Terarai Trent inspired us to never give up on a mission to help all people connect with the education that they deserve as human beings.

Cathy Davidson closed the conference with a final keynote that reinforced several pillars holding up an overarching theme: kids today know that there is a significant mismatch between school and the way we learn in real life. In more detail, she emphasized five main ideas:

  1. Rethink liberal arts as a start-up curriculum for resilient global citizens.
  2. Move from critical thinking to creative contribution.
  3. Make sure what you value is what you count.
  4. Find creative ways to model un-learning.
  5. Take institutional change personally.

At least for my experience at #NAISAC13, there was great consistency and conviction in the messages. In fact, to me, the different voices were essentially singers in the same chorus.

To help me reflect this week, I reviewed ALL of the tweets from #NAISAC13. I packaged my own story of those tweets in a Storify. [View the story “NAISAC13” on Storify]

I’d be interested to hear other people’s primary take away, but mine was clear: schools must change, and in ways that empower students to be creative contributors and interested innovators and caring citizens.

The printed theme of #NAISAC13 was “Revolutionary Traditions: Think Big, Think Great.” But I believe we’ve been thinking about this stuff long enough. Revolutions require more action, move movement, more doing. The theme was not “resolutions,” but “revolutions.” The place was Philadelphia.

In reality, I think NAIS and the leaders gathered there communicated an even more powerful and hopeful theme: “Act Big, Be Great.” I’m so grateful for those who are DOING so.

= = =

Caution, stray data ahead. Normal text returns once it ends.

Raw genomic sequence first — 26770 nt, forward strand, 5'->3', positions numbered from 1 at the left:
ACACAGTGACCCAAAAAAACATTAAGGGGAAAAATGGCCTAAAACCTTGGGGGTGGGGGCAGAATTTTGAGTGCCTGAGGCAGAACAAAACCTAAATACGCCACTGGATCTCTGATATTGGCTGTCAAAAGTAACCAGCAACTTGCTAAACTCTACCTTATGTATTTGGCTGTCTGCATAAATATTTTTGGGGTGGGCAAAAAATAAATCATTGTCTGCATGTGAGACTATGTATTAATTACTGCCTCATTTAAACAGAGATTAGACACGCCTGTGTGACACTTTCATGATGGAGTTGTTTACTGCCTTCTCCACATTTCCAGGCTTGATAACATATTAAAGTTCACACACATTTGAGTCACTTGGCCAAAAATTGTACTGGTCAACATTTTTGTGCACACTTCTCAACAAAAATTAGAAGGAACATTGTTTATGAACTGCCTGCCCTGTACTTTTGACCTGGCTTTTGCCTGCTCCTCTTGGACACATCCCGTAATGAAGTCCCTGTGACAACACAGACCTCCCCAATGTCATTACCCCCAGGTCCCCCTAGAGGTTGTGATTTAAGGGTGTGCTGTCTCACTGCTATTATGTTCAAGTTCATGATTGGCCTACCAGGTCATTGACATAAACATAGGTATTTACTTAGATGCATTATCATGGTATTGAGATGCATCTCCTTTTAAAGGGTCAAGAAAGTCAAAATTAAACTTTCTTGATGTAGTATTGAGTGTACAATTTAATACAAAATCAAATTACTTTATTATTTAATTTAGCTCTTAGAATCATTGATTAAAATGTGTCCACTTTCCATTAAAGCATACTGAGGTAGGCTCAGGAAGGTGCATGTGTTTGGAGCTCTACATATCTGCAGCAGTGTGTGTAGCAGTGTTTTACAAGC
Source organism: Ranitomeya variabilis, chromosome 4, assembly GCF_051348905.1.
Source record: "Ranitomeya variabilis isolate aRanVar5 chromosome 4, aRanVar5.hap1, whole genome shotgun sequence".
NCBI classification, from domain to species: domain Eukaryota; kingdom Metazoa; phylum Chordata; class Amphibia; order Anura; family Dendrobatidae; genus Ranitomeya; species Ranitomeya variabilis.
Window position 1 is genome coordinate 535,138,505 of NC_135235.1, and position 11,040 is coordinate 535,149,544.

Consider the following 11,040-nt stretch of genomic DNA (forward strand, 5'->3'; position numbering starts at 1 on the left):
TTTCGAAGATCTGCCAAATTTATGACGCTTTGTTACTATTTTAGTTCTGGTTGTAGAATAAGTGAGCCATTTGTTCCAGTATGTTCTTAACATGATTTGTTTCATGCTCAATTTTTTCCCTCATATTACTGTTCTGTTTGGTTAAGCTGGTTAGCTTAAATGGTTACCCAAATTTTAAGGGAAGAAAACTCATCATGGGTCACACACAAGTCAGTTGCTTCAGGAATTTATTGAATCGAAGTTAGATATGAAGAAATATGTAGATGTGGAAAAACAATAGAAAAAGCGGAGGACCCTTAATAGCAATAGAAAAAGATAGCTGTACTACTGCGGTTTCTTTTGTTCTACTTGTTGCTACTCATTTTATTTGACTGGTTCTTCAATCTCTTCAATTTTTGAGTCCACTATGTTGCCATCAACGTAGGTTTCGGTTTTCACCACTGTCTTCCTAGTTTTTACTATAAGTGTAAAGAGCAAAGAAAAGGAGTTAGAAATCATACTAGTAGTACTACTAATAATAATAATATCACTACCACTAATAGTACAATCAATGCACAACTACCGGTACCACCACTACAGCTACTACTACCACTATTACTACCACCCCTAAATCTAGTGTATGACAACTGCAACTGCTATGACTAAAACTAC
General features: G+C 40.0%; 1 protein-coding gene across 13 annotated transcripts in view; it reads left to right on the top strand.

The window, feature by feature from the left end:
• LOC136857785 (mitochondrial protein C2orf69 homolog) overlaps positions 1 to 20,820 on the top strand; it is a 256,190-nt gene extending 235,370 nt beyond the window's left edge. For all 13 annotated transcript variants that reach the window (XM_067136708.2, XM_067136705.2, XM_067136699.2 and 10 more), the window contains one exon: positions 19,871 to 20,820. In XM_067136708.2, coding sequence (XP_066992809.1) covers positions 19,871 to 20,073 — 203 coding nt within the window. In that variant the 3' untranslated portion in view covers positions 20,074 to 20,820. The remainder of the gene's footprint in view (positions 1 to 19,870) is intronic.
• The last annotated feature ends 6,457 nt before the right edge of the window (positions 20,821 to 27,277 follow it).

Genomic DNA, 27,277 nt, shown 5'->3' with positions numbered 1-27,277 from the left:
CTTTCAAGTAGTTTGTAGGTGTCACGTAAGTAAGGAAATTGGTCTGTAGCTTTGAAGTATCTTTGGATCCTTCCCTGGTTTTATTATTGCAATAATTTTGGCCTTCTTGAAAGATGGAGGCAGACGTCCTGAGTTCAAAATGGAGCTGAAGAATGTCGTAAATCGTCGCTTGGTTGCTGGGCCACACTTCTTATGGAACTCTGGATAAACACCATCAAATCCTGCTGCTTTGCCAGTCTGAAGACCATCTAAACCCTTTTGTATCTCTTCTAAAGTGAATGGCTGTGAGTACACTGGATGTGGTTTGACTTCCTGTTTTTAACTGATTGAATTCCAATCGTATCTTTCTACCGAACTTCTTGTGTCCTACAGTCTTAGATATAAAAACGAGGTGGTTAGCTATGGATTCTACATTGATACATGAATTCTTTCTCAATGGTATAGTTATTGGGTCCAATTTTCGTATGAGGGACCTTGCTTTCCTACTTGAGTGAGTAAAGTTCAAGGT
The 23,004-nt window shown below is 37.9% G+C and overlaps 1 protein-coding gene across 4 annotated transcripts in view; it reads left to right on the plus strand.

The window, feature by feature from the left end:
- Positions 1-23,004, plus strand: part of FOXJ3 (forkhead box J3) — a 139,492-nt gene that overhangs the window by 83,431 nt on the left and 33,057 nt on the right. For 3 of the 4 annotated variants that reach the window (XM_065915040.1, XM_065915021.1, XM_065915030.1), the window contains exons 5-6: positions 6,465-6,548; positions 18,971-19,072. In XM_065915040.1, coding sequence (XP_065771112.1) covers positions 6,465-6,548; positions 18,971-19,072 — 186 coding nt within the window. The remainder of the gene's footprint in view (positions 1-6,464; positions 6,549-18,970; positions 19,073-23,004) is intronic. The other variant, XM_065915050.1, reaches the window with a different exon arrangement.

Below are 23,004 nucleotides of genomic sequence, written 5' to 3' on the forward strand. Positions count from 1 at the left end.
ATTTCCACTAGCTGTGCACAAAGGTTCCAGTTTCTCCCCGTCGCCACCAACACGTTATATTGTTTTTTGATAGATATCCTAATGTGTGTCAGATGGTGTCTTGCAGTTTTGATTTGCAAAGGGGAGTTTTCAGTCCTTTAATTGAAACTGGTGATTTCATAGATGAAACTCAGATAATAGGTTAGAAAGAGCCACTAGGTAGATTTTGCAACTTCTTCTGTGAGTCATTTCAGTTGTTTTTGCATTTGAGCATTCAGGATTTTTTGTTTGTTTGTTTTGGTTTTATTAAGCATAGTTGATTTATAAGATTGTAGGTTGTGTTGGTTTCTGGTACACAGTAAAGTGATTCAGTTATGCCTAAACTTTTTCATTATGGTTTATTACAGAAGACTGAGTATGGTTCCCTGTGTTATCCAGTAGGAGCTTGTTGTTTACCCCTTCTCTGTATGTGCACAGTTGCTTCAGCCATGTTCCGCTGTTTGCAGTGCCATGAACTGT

And this from an email sent by NAIS after the conference:

Dear Colleague,

Thank you so much for joining us in Philadelphia for the 2013 NAIS Annual Conference. The spirit and great attitude of everyone in attendance will certainly spark our imaginations to revolutionize our schools – and the future of education.

Looking for more information to continue learning and brainstorming? Here’s just a sampling of what you’ll find on the NAIS Annual Conference website as we continue to update it during the next two weeks:

  • JPGs of the graphic recordings that the artists illustrated during the general sessions and featured workshops;
  • Interviews with many of the conference speakers;
  • Workshop handouts/presentations;
  • Articles about the general session and featured workshop speakers;
  • Videos of Sekou Andrews, Danah Boyd, Soumitra Dutta, and Alexis Madrigal;
  • And more!

Check the site regularly as we continue to add new materials.

10 thoughts on “Reflections on #NAISAC13 – Part II. The message was clear. Now we must act.

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  6. Reblogged this on ENG 12H and commented:
    Find this writer’s “primary take away” from this national conference. What does this message suggest about our design of the upcoming “biographical unit”?

    • Andy,

      Thanks for the feedback on my recap of my experience at #NAISAC13. I’m am glad to know that it resonated with you, and I so appreciate you reblogging the post. All the best to you and your innovation. And all the best to your school as you work to innovate systemically.

      Take care,


      • Our school is working hard to be a place of real learning. It’s a process, isn’t it. I’ve shared the link to this post with my division principal and my head of school to help them know we are on the right path. Thanks again for sharing your content.